In 2017, South Side High School teacher Denis Knuth participated in a workshop for educators hosted by the U.S. Holocaust Memorial Museum. Participants shared rationales, strategies and approaches for teaching the Holocaust, Nazi propaganda and anti-Semitism.
Lessons illustrating the Holocaust's systemic nature is the best way for students to understand it – not photographs of mass graves or videos of gas chambers, Knuth said.
“Show students that it wasn't just a few people doing this, but a grand build that anyone, even today (could) fall for, is something I find very important,” Knuth said.
Of those surveyed in Indiana, 52% said they have seen Holocaust denial or distortion online, such as on social media. The study also found 25% of the Hoosier participants believe the Holocaust happened, but the number of Jews who died is exaggerated, the Holocaust is a myth and did not happen, or they are unsure, the study found.
Knuth is thankful he hasn't encountered a student who doubts the Holocaust happened or believes the death toll is exaggerated.
“It shows that at some level of their education they were taught that a devastating event of this level is not something to joke about or play down in history,” he said.
Lindquist recommends people visit the U.S. Holocaust Memorial Museum's website if they want to learn more about the genocide.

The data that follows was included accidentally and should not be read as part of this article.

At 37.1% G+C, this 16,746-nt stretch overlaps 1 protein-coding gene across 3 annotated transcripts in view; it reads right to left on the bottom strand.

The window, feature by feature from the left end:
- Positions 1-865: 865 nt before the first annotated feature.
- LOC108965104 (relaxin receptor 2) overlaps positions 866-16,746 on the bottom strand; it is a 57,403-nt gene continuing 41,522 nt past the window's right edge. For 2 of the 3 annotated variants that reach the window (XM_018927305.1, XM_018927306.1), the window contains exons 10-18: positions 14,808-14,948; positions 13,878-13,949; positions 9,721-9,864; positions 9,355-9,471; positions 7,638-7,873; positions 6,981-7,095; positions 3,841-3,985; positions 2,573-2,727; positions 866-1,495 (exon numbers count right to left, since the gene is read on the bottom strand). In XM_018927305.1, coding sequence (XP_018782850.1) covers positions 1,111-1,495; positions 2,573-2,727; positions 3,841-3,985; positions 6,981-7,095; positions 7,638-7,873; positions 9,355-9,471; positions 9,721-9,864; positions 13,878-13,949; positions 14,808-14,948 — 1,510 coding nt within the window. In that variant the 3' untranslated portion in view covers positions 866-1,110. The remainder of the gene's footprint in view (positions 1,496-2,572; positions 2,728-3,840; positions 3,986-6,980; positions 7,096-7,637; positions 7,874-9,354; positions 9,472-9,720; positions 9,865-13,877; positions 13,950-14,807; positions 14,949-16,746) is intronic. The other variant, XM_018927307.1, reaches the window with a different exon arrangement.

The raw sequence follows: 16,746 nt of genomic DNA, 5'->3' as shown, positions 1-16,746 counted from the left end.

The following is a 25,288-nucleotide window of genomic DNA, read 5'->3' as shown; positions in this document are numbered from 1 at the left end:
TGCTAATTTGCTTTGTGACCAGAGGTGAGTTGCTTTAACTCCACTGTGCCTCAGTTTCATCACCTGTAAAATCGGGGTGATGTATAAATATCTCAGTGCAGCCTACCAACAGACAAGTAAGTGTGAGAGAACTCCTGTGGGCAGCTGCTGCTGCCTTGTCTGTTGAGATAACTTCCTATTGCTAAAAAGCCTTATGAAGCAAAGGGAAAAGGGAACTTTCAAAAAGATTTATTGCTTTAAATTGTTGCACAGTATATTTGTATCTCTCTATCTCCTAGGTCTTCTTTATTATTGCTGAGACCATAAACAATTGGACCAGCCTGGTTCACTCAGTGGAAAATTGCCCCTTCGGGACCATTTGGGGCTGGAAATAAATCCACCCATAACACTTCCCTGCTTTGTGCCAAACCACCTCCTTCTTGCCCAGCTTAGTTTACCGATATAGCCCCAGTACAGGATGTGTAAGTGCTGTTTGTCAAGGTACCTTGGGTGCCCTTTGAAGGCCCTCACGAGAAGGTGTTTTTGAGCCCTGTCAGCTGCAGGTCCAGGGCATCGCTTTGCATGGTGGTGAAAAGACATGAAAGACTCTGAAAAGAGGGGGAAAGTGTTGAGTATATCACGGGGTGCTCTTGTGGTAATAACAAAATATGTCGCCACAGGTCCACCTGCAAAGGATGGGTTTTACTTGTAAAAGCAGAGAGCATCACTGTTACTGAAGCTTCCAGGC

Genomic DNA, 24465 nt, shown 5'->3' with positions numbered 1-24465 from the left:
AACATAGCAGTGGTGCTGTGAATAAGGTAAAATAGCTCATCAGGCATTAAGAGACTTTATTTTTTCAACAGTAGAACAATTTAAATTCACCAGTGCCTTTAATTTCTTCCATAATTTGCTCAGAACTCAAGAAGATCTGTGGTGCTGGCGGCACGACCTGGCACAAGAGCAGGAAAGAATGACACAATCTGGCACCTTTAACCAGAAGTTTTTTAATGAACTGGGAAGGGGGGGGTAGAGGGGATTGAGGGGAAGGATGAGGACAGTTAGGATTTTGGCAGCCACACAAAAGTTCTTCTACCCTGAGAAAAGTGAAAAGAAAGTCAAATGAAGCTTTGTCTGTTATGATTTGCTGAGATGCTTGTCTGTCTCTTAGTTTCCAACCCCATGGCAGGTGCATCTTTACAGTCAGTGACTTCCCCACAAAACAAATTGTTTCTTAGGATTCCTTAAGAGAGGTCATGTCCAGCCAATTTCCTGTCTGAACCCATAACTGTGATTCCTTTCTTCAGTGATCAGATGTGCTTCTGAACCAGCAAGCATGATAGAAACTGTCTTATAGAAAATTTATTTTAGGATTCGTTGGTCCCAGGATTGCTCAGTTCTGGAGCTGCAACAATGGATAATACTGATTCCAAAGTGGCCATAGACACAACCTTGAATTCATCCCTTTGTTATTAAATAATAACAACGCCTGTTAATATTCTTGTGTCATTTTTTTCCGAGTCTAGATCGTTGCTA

The Jewish Federation of Fort Wayne, which offers Holocaust education programs, is a local resource. Its leader said the lack of knowledge about the Holocaust among younger generations is worrisome.
“They know nothing, and it's dangerous that they don't know anything because they're going to be leaders of the world one day,” executive director Jaki Schreier said.
She described a shared hope: “These students and younger adults learn about this and stand up for what is right, and that's the rights of everyone.”
At a glance
The U.S. Millennial Holocaust Knowledge and Awareness Survey featured a representative sample of 1,000 interviews nationwide and 200 interviews in each state of adults ages 18 to 39.
Findings among Indiana participants include the following:
• 46% of participants couldn't name a concentration camp, death camp or ghetto during World War II.
• 62% didn't know 6 million Jews were killed during the Holocaust.
• 52% have seen Holocaust denial or distortion on social media or elsewhere online.
• 65% believe something like the Holocaust could happen again.
• 11% think the Jews caused the Holocaust.
• 34% couldn't identify that the Holocaust was associated with World War II.
• 25% believe the Holocaust happened but the number of Jews who died has been greatly exaggerated, the Holocaust is a myth and did not happen, or are unsure.
• 63% believe there is anti-Semitism in the United States today; 16% believe it is acceptable to hold neo-Nazi views; and 58% have seen Nazi symbols in their community and/or on social media platforms in the last five years.